User Defined Aggregate Functions

Lenses SQL has a great variety of built-in functions available. User Defined Functions (UDF) is a supported feature in order to extend Lenses SQL whilst manipulating data on Kafka.

User-Defined Aggregate Functions (aka UDAF) is a new feature of Lenses SQL that enables defining new functions and extending the SQL vocabulary for data aggregations.

Lenses provides a simple API in order to implement the UDAFs. Here is an example:

package io.lenses.sql.udf
   
   class DOUBLE_COUNT extends UserDefinedAggregateFunction {
   
       private long count = 0;
   
       @Override
       public void aggregate(value: Object) {
           count = count + 2;
       }
   
       @Override
       public Object result() {
           return count;
       }
   }

Find out more about UDAF

Views & Synonyms

Views & Synonyms support has been added to the supported features.

A view is a virtual table, generated dynamically based on the results of a SELECT statement, whereas a synonym gives you an alias for a table(topic) which can be very handy when you deal with long names for your topics.

CREATE VIEW <viewname> AS <query>

Find out more about Views & Synonyms

DateMath expressions

Working with date and time data types in programming languages, whether this is converting from timestamps to human readable formats, adjusting for different time zones, or handling intervals and durations is brought with tedious conversions and edge cases in both SQL and general purpose programming languages.

This release offers direct support for easier manipulation of dates, times and timestamps with DateMath expressions. DateMath expressions can be used in any SQL statement where a general purpose expression is allowed - for example as part of a where filter, in a group by clause, a select projection, and so on.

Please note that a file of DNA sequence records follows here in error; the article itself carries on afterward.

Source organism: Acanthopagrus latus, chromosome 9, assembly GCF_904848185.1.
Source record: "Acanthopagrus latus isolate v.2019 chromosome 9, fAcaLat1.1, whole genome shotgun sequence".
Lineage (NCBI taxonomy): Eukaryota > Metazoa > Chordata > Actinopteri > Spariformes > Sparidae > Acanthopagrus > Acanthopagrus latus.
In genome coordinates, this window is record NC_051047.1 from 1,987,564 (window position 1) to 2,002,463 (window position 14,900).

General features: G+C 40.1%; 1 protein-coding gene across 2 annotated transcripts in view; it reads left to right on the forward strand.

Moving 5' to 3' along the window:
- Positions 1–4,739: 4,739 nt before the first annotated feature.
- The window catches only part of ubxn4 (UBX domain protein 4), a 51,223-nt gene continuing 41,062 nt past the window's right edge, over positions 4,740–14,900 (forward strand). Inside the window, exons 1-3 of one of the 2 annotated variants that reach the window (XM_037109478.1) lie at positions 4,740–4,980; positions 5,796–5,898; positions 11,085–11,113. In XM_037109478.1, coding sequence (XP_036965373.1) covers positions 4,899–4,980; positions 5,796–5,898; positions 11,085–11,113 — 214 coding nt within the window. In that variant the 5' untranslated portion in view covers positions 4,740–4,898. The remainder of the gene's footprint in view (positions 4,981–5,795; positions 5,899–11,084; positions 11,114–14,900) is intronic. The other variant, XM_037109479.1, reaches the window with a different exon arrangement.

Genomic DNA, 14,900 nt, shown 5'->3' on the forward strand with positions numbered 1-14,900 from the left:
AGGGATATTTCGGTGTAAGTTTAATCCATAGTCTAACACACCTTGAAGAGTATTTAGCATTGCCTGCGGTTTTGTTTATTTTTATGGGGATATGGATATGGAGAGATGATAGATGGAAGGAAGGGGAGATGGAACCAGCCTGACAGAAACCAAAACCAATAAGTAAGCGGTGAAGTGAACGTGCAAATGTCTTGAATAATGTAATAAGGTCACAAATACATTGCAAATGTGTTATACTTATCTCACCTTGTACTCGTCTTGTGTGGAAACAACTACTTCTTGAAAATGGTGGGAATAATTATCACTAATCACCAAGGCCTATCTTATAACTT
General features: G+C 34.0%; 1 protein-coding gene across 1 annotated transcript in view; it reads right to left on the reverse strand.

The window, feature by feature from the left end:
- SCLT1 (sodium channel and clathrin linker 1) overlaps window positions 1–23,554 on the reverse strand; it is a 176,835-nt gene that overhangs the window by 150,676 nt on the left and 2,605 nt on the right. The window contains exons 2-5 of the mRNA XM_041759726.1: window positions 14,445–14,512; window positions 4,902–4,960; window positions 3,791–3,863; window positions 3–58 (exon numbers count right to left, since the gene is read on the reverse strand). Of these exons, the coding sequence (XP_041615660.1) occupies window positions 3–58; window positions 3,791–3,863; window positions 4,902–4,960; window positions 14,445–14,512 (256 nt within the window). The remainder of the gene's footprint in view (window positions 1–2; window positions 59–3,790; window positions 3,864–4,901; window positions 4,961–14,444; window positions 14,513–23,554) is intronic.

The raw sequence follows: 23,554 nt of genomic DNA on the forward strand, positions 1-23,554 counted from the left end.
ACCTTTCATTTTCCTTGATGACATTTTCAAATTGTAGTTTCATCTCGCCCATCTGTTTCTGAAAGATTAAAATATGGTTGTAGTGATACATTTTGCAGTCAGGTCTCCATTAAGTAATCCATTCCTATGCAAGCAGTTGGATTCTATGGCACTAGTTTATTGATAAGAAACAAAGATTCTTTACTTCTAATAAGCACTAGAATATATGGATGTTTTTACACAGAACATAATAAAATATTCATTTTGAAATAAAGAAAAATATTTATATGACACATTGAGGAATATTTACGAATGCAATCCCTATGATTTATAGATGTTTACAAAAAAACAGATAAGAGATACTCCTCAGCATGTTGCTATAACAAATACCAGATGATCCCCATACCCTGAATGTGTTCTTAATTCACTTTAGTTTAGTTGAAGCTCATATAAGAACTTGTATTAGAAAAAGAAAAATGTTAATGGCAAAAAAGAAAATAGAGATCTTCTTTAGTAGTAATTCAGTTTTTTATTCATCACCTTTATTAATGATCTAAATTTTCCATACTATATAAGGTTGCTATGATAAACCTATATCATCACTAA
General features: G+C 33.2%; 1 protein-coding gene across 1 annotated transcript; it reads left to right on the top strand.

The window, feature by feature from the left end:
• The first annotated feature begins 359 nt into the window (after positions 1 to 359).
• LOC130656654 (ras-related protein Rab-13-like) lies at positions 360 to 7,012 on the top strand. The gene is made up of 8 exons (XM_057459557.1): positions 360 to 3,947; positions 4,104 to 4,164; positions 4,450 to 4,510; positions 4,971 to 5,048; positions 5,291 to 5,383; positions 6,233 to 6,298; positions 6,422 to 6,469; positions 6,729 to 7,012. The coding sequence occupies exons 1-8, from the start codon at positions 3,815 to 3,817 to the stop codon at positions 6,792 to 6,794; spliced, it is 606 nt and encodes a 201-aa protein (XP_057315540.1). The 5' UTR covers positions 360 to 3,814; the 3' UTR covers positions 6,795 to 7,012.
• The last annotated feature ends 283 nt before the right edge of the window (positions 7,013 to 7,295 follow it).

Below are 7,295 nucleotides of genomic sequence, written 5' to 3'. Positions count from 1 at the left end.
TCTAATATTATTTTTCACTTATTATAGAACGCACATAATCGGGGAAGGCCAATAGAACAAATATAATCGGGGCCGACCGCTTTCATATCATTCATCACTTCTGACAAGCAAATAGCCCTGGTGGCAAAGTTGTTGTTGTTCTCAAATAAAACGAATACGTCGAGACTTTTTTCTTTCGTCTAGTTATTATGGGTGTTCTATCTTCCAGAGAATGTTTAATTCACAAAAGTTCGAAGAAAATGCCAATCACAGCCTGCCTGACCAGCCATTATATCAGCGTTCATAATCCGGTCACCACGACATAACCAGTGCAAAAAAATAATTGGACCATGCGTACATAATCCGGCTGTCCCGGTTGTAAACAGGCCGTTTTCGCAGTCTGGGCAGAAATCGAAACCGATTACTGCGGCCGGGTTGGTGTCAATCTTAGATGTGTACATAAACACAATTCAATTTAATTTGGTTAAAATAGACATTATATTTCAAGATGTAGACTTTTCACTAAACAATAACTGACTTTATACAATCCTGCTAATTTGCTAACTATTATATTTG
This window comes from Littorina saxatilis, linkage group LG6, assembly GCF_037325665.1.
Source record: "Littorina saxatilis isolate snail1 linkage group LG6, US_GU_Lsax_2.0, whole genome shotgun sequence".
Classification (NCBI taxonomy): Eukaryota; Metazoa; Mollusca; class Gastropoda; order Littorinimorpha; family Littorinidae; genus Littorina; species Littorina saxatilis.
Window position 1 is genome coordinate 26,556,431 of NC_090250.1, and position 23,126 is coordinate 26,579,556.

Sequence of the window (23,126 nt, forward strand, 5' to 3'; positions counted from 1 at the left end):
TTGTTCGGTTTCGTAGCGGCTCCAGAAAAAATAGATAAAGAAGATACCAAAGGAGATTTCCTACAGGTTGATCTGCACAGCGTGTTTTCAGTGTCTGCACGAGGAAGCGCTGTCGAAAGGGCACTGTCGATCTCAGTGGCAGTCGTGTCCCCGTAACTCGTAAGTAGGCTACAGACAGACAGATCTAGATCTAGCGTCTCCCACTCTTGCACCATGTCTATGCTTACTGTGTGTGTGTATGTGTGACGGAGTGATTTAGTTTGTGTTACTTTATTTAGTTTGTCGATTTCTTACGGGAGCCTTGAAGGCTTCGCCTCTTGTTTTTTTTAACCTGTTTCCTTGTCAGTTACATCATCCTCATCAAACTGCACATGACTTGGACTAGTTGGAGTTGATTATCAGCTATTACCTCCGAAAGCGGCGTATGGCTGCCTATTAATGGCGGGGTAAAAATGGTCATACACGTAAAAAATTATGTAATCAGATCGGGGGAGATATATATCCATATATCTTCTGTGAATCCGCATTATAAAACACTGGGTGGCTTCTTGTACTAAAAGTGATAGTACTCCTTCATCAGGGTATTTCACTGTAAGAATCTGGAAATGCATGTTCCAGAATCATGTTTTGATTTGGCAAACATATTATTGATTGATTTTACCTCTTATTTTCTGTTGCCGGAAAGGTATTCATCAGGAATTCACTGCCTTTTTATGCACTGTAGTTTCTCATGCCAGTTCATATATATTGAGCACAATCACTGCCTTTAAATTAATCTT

SELECT subscription_date + 1M + 1d AS renewal FROM subscriptions

The basic types supported by DateMath are: Date, Time, DateTime, Timestamp

Find out more about DateMath expressions

Aggregations live updates

Doing aggregations on the table based engine (ad-hoc queries) can take a while before the result is given. There is now a new option to trigger intermediate results; for example, if you do a simple SELECT COUNT(*) total FROM smart_meters_temperature you will get to see the total value increasing as the engine processes the Kafka records.

SET live.aggs = true;
      
SELECT sum(total), country FROM payments GROUP BY country;


Conclusions

While the next version (which will bring new and unique functionality) is already well underway, we hope you enjoy the new features of our 2.3 version.

We would like to thank our customers for providing constant feedback and ideas to make the Lenses DataOps platform even better.

Get the new version now!

If you are running the Lenses Box, don’t forget to docker pull to get the latest updates:

docker pull landoop/kafka-lenses-dev:latest

You can go through the 2.3 Release Notes